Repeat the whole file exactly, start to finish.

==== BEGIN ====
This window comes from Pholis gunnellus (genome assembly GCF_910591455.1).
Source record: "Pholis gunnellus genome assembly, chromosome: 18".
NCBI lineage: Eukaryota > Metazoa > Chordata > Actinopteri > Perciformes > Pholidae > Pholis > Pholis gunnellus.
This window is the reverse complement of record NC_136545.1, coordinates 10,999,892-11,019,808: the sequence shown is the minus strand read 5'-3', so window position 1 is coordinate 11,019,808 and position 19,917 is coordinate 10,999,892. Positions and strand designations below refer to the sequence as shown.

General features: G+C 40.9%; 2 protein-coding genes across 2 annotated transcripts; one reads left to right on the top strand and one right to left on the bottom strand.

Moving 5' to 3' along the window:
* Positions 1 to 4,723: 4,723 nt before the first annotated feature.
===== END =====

This window comes from Pholis gunnellus (genome assembly GCF_910591455.1).
Source record: "Pholis gunnellus genome assembly, chromosome: 18".
NCBI lineage: Eukaryota > Metazoa > Chordata > Actinopteri > Perciformes > Pholidae > Pholis > Pholis gunnellus.
This window is the reverse complement of record NC_136545.1, coordinates 10,999,892-11,019,808: the sequence shown is the minus strand read 5'-3', so window position 1 is coordinate 11,019,808 and position 19,917 is coordinate 10,999,892. Positions and strand designations below refer to the sequence as shown.

General features: G+C 40.9%; 2 protein-coding genes across 2 annotated transcripts; one reads left to right on the top strand and one right to left on the bottom strand.

Moving 5' to 3' along the window:
* Positions 1 to 4,723: 4,723 nt before the first annotated feature.